Posted on by Sean Smith
CyberSecurity Month Wraps Up. And WeLiveSecurity has finished up their expanded coverage of Twitter conversations. You can check out Part 3, wherein they cover “CyberAwareness” and Part 4 where they talk about the Internet of Things.
Hardware Hacking. Speaking of the Internet of Things, this week brings us an interesting article from a Pentester, going over his view on hardware hacking. Covering a number of attack vectors we have seen over the last year (and no surprise that outdated software is #1 in the list), but also covers more interesting stuff for those that have physical access.
Terrifying USB Find. I know this week was Halloween, but this news about a USB drive containing plaintext files on Heathrow Airport’s security was downright terrifying. Items included, but are not necessarily limited to, details about security badges, patrol routes, and even travel routes for the Queen and other traveling dignitaries.
Google’s Recaptcha Broken. Google’s system to try and distinguish people from robots has been broken again. This time, researchers have leveraged the improvements in speech to text engines to solve ~85% of captchas in ~5.4 seconds on average.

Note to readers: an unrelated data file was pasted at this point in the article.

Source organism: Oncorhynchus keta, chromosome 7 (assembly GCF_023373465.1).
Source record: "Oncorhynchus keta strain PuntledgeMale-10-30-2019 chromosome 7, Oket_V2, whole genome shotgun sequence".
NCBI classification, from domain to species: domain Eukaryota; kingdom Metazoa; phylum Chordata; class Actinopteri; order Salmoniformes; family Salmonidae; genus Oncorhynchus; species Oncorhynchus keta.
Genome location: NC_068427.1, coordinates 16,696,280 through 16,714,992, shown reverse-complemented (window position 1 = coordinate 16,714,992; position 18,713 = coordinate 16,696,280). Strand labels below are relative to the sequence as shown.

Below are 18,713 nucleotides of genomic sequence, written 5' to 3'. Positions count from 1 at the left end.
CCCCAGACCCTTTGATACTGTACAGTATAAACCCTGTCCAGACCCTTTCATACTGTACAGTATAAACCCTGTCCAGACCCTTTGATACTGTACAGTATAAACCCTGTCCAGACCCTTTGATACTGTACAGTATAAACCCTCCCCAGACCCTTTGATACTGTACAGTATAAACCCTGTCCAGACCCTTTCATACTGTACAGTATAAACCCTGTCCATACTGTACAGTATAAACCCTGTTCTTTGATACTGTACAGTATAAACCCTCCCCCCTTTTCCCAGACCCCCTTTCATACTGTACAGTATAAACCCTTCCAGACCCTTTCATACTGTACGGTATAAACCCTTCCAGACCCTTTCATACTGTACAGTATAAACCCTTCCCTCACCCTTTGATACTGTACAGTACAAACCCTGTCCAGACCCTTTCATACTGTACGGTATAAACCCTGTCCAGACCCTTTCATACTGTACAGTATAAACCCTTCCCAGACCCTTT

“Smart” Locks. Amazon has recently announced a locking system that would allow people to deliver things straight into your home. This is a risky proposition, and MalwareBytes gives some good reasons why, including security vulnerabilities and accidentally getting locked out of your own home.
Chrome to remove Public Key Pinning. Chrome developers have signaled their intention to remove Public Key Pinning (PKP) support from the browser in 2018. PKP was intended to be a method in which an organization can specify which HTTPS certificated are used to serve the site. However, in practicality they have been difficult to roll out, with a misconfiguration making it possible to have an outage until the specified timeout. Google now advocates the usage of certificate transparency, which they have made mandatory, to detect miss-issuance of certificates and protect users from them.
Dell Loses Control of Update Domain. Earlier this month, we learned that Dell lost control of a domain designed to help customers recover from malware. Ironic in that it was taken over by malware devs and likely used to serve the same exploits it was meant to help customers deal with.
More Malicious Chrome Extensions. The latest appears to be spread by phishing attacks, and is used to harvest any data posted to forms, like usernames, passwords and people’s Facebook updates. Malware Analysis Via API Calls. MalwareBytes has seen more obfuscation of malware making static analysis harder for malware devs. Rather than trying to reverse engineer the outer layer, they go into a technique of using dynamic analysis of system api calls doing.
exploits internetofthings malware